Social media marketing turns 10

clueThe rather clumsy Wikipedia entry for social media doesn’t provide a date for the birth of the idea, but 1999 is as good a year as any.

That’s the year that Chris Locke, Doc Searls, David Weinberger and Rick Levine published 95 theses that they called the cluetrain manifesto, an outline of how they felt businesses needed to change in a wired world. Ten years later, these theses remain simple, elegant, profound and extremely relevant. When I’m teaching marketers about the philosophy behind social media, I often point to the manifesto and witness my clients as they experience their own little social media epiphany, the way so many others did 10 years ago, around the same time as Seinfeld aired its season finale.

The world has changed immensely over the past decade, especially the online world. But cluetrain remains relevant. In the leadup to the 10 year anniversary of cluetrain this April, I’m going to devote a few posts to the manifesto and how it applies in today’s world.

I’ll leave you with the paragraph that sums up the cluetrain philosophy:

“A powerful global conversation has begun. Through the Internet, people are discovering and inventing new ways to share relevant knowledge with blinding speed. As a direct result, markets are getting smarter—and getting smarter faster than most companies.”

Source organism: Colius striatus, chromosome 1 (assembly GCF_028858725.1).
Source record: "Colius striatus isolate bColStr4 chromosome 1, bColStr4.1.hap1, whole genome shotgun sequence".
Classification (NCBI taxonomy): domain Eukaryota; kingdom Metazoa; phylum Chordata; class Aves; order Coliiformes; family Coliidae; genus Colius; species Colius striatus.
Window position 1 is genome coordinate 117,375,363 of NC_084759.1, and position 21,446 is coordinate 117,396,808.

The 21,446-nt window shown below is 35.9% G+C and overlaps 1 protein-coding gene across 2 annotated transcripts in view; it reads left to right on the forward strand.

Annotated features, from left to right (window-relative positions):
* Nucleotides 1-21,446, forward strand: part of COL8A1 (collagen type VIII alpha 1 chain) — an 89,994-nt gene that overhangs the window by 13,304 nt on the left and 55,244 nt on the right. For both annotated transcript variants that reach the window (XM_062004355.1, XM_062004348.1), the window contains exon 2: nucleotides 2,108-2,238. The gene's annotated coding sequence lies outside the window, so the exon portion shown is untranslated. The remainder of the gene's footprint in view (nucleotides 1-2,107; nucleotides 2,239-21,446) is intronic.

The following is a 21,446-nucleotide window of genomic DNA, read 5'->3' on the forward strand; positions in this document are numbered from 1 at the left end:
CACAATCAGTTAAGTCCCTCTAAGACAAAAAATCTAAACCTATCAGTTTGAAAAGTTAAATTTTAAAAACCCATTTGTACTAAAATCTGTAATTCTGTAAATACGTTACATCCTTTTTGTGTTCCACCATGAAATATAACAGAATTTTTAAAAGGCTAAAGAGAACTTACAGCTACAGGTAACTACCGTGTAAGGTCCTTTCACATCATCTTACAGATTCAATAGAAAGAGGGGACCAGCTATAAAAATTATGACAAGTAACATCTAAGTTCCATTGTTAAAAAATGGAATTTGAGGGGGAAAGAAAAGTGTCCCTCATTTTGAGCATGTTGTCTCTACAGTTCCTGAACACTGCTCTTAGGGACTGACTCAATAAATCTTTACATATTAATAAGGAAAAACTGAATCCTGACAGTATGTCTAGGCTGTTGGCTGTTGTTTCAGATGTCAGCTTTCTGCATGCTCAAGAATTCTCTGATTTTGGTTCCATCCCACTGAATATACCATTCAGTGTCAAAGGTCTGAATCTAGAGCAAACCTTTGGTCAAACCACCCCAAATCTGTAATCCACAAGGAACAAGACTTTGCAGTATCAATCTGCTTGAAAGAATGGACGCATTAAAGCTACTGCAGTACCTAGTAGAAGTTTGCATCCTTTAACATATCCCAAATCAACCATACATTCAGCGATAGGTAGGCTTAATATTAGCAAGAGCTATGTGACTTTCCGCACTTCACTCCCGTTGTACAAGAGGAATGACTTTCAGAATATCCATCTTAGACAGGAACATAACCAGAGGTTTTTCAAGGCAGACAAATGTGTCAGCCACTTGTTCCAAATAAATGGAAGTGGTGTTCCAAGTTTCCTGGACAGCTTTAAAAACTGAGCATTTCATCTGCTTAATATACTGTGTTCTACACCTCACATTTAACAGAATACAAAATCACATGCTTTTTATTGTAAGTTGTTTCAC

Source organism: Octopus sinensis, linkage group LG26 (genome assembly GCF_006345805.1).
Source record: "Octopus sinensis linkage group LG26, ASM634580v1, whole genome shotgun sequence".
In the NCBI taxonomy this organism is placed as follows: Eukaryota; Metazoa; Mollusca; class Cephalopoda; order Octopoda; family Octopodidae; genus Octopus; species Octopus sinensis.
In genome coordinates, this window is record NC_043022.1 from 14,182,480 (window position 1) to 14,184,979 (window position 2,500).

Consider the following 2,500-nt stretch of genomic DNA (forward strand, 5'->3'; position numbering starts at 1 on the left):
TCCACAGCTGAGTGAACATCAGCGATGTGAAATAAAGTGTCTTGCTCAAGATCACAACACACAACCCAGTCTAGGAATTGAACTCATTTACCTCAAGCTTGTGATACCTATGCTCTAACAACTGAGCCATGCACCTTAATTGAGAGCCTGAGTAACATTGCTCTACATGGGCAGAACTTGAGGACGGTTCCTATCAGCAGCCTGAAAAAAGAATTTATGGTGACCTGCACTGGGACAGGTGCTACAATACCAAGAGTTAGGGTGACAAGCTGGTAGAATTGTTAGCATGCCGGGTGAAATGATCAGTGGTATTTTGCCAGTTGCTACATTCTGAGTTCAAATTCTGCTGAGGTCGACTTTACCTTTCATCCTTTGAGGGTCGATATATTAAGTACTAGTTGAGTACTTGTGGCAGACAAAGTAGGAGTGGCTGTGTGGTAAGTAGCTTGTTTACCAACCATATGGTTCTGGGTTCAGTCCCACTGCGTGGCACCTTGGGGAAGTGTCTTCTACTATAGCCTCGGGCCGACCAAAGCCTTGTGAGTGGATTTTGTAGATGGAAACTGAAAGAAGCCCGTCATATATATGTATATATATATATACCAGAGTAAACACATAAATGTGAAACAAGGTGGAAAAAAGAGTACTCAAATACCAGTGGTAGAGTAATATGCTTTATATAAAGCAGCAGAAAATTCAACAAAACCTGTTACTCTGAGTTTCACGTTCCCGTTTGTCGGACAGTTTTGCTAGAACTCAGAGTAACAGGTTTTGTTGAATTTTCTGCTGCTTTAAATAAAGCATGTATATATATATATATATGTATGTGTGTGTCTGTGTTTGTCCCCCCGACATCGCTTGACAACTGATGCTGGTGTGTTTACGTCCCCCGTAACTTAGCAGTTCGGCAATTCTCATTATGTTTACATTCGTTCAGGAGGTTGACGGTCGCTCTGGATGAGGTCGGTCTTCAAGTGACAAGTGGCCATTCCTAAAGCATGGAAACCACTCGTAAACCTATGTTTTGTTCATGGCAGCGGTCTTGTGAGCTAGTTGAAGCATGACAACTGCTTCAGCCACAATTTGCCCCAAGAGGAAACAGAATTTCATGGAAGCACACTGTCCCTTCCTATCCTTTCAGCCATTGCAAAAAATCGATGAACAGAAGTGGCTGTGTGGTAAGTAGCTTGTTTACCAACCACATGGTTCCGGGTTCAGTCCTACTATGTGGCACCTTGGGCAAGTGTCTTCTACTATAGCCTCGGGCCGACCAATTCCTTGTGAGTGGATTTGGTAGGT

5 Comments

  1. I think I need to dust off my old copy and read it again, but I must say for the most part what they wrote about was not that impressive.

    I still think the best line in the book is the description of how he came up with the title.

    Good Hunting,

    Reply

  2. I’m with you Keith…in fact, I just bought another copy and gave it to a journo mate of mine for Xmas…sorry Tim, Cluetrain really gave my PR perspective(s) a real shot in the arm! Best for 09 all, Gerry

    Reply

  3. Keith – if you are just talking about the 95 these (which I just glanced at again before posting this) then yes, there are some timeless principles there which should stand the test of time.

    As for the pages following the 95 in the book, I just remember forcing myself to finish that book. I was unimpressed. But now that I’ve pulled my copy and dusted it off, I’ve put it back on my reading stack to see if either I or the book have improved! 8)

    Good Hunting,

    Reply

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